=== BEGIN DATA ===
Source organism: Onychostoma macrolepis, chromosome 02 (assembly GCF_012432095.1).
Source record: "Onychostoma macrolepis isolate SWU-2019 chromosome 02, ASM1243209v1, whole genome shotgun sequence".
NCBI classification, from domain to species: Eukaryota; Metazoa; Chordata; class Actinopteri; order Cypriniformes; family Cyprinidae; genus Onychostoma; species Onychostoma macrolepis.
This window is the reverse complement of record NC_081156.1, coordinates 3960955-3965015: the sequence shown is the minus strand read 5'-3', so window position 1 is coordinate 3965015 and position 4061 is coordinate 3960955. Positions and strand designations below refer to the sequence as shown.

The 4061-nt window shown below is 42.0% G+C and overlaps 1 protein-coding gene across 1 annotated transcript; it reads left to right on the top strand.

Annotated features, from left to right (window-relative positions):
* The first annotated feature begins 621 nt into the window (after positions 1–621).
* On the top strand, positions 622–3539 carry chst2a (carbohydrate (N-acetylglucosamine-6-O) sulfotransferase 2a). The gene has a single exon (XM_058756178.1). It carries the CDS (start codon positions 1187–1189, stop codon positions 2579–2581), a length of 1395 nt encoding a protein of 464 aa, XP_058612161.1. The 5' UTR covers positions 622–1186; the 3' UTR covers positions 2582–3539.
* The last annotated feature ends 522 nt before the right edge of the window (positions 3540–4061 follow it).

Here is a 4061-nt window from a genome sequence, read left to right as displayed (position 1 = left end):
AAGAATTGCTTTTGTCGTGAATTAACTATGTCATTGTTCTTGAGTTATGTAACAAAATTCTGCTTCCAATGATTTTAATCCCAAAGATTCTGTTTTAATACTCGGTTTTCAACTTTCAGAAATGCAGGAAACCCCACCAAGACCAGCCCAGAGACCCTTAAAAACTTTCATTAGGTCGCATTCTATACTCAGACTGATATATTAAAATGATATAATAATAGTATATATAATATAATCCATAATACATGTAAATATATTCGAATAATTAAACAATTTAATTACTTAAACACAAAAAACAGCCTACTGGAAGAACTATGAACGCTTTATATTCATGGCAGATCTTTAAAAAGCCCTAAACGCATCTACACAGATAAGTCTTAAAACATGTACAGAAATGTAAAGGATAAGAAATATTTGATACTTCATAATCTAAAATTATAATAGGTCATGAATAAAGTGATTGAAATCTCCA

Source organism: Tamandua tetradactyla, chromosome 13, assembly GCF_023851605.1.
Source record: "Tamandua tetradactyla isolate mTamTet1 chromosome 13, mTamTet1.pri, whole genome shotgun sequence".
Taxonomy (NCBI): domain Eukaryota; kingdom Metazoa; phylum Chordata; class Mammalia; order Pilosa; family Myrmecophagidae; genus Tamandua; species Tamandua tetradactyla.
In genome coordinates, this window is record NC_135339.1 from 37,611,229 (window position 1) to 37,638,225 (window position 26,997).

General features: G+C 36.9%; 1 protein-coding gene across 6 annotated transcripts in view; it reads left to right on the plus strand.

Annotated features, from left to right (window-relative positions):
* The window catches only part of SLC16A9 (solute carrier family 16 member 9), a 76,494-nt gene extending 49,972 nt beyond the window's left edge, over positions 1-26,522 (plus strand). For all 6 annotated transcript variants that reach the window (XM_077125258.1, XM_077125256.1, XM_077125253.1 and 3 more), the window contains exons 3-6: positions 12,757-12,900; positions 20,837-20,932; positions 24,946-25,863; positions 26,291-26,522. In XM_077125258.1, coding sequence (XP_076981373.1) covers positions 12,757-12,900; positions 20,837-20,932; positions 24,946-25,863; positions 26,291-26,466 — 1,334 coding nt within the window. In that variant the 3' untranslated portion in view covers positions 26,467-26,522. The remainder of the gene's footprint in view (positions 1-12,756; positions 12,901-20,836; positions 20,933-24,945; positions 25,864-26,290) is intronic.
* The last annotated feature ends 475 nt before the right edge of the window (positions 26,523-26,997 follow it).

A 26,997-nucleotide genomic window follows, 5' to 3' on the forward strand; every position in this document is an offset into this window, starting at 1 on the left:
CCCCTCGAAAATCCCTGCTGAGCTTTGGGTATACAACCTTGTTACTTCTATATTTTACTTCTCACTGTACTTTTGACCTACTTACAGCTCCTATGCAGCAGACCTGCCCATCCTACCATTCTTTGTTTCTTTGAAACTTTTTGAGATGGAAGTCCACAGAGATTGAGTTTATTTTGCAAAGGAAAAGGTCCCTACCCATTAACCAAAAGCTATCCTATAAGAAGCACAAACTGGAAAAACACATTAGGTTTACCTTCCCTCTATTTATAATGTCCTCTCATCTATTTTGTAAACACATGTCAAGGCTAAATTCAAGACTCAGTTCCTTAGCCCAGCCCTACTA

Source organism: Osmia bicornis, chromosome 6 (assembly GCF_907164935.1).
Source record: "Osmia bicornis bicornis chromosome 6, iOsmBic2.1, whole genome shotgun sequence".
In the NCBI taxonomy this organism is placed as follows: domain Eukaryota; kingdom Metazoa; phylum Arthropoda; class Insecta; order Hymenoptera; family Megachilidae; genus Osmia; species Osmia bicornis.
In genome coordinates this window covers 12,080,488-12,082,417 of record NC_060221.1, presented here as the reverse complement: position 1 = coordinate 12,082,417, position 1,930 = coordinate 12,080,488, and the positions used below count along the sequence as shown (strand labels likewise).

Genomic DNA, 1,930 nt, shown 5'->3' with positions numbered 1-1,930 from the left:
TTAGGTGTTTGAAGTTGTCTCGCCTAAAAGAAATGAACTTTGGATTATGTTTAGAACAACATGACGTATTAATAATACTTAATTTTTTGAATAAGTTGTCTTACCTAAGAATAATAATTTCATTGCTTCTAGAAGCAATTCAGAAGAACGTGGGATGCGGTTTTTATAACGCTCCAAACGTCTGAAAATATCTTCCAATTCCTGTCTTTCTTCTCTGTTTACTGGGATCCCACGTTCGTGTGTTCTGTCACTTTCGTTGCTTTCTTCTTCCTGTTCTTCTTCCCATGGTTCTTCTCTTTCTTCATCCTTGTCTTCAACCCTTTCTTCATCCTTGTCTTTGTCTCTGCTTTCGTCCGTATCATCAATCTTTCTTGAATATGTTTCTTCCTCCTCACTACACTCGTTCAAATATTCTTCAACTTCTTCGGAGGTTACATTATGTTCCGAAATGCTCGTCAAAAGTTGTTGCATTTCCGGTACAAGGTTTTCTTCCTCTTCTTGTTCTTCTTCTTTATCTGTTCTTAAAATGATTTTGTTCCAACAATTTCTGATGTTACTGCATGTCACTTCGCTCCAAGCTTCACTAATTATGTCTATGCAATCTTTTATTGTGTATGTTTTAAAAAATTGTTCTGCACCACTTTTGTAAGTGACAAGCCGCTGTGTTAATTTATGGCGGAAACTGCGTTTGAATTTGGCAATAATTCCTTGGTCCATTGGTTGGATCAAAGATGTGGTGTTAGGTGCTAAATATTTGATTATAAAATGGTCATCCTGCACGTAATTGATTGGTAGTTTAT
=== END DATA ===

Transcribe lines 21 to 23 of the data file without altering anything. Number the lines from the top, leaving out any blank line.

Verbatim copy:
CCCCTCGAAAATCCCTGCTGAGCTTTGGGTATACAACCTTGTTACTTCTATATTTTACTTCTCACTGTACTTTTGACCTACTTACAGCTCCTATGCAGCAGACCTGCCCATCCTACCATTCTTTGTTTCTTTGAAACTTTTTGAGATGGAAGTCCACAGAGATTGAGTTTATTTTGCAAAGGAAAAGGTCCCTACCCATTAACCAAAAGCTATCCTATAAGAAGCACAAACTGGAAAAACACATTAGGTTTACCTTCCCTCTATTTATAATGTCCTCTCATCTATTTTGTAAACACATGTCAAGGCTAAATTCAAGACTCAGTTCCTTAGCCCAGCCCTACTA

Source organism: Osmia bicornis, chromosome 6 (assembly GCF_907164935.1).
Source record: "Osmia bicornis bicornis chromosome 6, iOsmBic2.1, whole genome shotgun sequence".